Disclosure: This is a “sponsored post.” The companies who sponsored it compensated BRM via a cash payment, gift, or giveaway. Opinions expressed herein are that of the author and are not indicative of the opinions or positions of the sponsor.
As moms, we often put the needs of our families in front of our own. As breast cancer awareness month comes to an end we want to share an important reminder… to care for our family, WE need to be healthy! Being healthy also includes protective measures, not only for ourselves but for our growing daughters, to guard against cancer.
We do all that we can to ensure that out their children grow up healthy. We know that the environment around our children may change the way their body develops, especially young girls. It is too soon to say for sure that avoiding certain chemicals or foods lowers the risk of breast cancer. Still, to help protect daughters from developing breast cancer later in life, it is never too early to begin taking steps.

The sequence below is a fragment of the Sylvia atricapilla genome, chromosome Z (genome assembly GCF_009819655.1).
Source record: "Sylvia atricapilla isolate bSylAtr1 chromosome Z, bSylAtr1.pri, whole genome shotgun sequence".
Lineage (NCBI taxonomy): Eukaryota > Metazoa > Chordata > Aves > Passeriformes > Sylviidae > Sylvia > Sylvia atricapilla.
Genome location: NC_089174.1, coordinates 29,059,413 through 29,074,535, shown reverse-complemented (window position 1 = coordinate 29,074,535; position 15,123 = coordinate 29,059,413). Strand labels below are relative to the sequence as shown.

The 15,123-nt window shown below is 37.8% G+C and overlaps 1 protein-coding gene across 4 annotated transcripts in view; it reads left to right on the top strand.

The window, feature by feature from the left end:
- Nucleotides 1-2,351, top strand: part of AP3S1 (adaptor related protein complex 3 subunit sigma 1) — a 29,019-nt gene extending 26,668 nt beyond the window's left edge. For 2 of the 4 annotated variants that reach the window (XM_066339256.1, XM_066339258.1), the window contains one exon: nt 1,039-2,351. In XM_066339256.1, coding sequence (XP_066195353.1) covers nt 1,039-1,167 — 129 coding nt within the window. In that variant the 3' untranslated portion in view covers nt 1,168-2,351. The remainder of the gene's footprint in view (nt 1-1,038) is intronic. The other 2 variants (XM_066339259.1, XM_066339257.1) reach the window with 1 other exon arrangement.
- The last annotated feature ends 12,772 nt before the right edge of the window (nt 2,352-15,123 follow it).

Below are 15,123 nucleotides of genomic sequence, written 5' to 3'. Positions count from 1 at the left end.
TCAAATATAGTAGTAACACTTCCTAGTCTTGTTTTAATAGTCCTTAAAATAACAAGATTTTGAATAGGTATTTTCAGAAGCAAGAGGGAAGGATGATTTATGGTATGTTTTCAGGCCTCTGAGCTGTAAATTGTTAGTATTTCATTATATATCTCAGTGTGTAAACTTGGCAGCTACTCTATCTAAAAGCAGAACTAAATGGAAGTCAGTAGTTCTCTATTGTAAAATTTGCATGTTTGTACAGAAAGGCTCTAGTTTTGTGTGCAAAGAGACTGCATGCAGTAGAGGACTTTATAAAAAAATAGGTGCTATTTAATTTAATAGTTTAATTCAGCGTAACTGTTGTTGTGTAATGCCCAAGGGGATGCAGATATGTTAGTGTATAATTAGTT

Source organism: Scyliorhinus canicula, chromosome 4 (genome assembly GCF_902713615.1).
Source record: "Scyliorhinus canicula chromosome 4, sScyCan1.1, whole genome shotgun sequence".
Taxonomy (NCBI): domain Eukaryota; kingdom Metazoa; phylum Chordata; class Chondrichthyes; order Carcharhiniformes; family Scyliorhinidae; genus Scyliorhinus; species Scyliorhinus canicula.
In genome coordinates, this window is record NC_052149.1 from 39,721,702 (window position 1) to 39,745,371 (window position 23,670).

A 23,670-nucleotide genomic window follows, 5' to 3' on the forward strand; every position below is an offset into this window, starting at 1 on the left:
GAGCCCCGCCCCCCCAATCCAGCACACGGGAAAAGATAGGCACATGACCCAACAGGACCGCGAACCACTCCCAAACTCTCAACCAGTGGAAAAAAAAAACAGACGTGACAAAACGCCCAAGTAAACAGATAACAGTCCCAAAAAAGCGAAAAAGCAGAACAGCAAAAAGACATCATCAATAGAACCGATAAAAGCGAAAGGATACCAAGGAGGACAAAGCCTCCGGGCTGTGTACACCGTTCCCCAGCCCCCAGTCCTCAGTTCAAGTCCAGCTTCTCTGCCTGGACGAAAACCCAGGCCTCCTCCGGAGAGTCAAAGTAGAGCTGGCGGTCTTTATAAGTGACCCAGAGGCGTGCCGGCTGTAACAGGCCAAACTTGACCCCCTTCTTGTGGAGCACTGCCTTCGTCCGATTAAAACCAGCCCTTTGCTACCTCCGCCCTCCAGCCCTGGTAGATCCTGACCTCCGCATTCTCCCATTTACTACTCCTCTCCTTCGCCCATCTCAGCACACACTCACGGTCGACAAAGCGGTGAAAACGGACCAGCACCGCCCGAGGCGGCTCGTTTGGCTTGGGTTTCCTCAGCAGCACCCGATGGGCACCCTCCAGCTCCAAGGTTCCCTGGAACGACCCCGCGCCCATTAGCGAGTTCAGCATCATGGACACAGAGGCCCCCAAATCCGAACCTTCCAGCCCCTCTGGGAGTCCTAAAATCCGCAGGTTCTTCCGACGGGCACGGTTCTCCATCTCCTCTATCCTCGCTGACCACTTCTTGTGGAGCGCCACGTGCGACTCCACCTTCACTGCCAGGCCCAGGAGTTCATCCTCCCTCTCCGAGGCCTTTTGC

Four Steps Mothers & Daughters Can Take Together to Reduce Breast Cancer Risk
Scientists, physicians, and community partners in the Breast Cancer and the Environment Research Program (BCERP), which is supported by the National Institutes of Health (NIH), study the effects of environmental exposures on breast cancer risk later in life. They created a mother-daughter toolkit (http://bit.ly/BCERPtoolkit) mothers can use to talk to daughters about steps to take together to reduce risk.
Two years ago, I was diagnosed with atypical ductal hyperplasia, also known as ADH. Atypical ductal hyperplasia causes abnormal cells that appear similar to the cells of the breast ducts. Women with atypical hyperplasia have a lifetime risk of breast cancer that is about four times higher than that of women who don’t have atypical hyperplasia. My breast specialist’s advice was to maintain my general health with regular exercise, eating a healthy diet and getting enough sleep. On the top of her list was exercise. Frequent exercise control as many health benefits for mothers and daughters alike. Now there may be one more, recent research shows that maintaining a healthy weight before puberty and throughout life may help girls reduce the risk of breast cancer. Maintaining a healthy lifestyle is a gift we give to our daughters that will last them a lifetime, hopefully, a long beautiful life.
Breast cancer awareness, education, and research are crucial. The work that the Breast Cancer and the Environment Research Program (BCERP) is doing could potentially save lives. Please take a few minutes to complete this important survey to help with the important work the researchers are doing: Fill out survey HERE.